Rain through fog this Christmas day. Woodstove smoke from chapel/zendo chimney. Before dawn, Cesco on next zabuton, light lifted from land with broken apple trees. His ears and eyes followed sung psalms circling cabin floor. "Joy is the fruit of love," said priest on Union Street at 9am Mass.

Cesco gets Christmas bone. Mu-ge gets Christmas olive loaf.

When Word empties Itself, there is nothing to be said, nothing to be done. Stillness embodies silence.

Christ is human becoming what is itself. Itself -- what is this?

This is the mystery, this is the miracle. This, this, is Christ the Lord.

What is itself is Christ.

Be kind to oneself!

On all days.


Wednesday, December 24, 2003

There is no place to go; I am here.

If today you hear God's voice,
harden not your hearts.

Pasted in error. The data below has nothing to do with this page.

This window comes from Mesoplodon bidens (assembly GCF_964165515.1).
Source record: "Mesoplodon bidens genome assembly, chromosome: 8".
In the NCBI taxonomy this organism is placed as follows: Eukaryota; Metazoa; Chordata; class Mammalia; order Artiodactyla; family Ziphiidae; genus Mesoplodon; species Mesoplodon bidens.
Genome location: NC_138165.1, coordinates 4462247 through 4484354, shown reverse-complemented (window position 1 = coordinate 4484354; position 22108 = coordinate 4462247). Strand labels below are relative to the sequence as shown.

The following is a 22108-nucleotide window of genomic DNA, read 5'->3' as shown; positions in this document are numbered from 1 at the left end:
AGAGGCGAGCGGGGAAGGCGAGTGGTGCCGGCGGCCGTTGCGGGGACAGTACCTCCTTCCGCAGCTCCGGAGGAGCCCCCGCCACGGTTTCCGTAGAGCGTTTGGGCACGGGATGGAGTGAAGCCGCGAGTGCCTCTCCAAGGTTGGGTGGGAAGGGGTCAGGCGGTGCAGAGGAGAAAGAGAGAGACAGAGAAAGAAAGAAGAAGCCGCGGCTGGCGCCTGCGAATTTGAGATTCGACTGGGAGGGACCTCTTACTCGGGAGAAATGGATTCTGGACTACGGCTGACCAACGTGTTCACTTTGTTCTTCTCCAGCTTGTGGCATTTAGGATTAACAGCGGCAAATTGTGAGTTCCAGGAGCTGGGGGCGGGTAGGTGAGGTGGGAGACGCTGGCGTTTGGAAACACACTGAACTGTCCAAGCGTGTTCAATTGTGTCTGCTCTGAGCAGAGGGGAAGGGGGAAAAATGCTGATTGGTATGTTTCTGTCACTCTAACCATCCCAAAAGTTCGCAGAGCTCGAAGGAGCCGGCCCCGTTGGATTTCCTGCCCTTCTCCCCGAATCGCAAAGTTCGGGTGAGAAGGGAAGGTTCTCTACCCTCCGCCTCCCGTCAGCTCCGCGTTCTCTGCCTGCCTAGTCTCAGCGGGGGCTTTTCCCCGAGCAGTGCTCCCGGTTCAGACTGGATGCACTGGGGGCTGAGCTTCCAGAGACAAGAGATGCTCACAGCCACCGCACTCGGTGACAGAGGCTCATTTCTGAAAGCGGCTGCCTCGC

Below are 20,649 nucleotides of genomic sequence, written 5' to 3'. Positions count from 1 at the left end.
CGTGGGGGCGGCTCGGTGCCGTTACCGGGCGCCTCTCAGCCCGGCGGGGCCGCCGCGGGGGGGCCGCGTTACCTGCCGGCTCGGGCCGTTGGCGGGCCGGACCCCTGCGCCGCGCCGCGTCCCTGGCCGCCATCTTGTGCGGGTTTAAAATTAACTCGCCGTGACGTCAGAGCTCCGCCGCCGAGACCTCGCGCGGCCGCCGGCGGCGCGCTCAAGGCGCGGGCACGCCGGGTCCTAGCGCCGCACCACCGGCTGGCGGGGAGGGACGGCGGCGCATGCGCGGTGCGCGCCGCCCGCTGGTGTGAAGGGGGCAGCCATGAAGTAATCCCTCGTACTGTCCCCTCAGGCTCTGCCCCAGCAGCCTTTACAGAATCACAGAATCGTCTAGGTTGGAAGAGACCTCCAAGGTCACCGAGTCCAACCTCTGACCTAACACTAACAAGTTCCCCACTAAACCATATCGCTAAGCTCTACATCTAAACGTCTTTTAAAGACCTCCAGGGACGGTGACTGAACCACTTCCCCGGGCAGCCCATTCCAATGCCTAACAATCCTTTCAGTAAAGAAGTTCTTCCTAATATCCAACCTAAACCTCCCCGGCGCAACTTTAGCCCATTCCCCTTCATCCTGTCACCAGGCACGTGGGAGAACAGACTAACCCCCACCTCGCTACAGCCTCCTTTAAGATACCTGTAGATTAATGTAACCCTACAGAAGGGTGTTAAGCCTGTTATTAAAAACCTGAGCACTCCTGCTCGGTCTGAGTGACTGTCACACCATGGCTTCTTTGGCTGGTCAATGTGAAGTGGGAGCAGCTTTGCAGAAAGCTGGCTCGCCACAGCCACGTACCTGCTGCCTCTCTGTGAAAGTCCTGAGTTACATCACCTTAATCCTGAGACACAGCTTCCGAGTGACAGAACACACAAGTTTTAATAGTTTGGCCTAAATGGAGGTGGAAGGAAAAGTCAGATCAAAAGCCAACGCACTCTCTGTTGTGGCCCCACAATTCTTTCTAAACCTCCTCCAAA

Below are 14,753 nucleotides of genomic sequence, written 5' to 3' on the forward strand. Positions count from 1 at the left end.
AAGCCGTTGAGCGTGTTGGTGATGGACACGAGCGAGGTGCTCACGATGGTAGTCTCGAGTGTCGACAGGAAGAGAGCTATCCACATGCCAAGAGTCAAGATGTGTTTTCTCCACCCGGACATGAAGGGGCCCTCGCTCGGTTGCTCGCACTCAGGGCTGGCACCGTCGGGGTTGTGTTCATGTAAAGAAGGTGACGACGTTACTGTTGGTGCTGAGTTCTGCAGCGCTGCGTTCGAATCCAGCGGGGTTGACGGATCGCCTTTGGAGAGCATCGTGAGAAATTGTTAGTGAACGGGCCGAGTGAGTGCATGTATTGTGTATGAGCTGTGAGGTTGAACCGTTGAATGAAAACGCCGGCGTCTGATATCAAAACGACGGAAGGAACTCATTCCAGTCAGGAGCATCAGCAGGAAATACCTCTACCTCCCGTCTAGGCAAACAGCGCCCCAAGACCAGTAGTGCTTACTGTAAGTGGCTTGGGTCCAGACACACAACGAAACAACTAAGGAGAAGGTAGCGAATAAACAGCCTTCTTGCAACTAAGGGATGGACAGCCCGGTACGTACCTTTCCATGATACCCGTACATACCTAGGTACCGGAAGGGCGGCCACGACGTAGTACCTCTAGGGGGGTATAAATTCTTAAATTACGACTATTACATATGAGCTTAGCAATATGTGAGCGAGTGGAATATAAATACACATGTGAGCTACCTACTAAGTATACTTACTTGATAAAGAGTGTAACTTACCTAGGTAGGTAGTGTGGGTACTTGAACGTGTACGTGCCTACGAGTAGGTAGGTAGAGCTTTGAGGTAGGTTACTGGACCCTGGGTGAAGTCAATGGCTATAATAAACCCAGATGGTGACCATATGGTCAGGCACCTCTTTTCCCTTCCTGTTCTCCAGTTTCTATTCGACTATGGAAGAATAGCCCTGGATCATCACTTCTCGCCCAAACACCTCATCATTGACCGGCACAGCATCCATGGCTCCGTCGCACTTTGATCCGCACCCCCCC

(Responsorial to Psalm 95)

Do not delay.

What sound is this?

Tuesday, December 23, 2003

What is your way before you?

It is a koan question. It asks -- before you come to be, what is your way?

But what did you go out to see? A prophet? Yes, I say to you, and more than a prophet.
For this is he, of whom it is written, Behold, I send my messenger before your face, who shall prepare your way before you.
(Matthew 11:9,10)

It nears the time called birth. Candles, carols, and Christmas cheer beckon birth. Who is willing to go through?

The field of boundless emptiness is what exists from the very beginning. You must purify, cure, grind down, or brush away all the tendencies you have fabricated into apparent habits. Then you can reside in the clear circle of brightness.

Utter emptiness has no image, upright independence does not rely on anything. Just expand and illuminate the original truth unconcerned by external conditions. Accordingly we are told to realize that not a single thing exists. In this field birth and death do not appear.

(- From Cultivating the Empty Field -- The Silent Illumination of Zen Master Hongzhi, Taigen Dan Leighton with Yi Wu; dailyzen)

If not a thing exists, what is holding the flame? What is the sound of the carol? Whose birth is beckoned?

It is a curious time.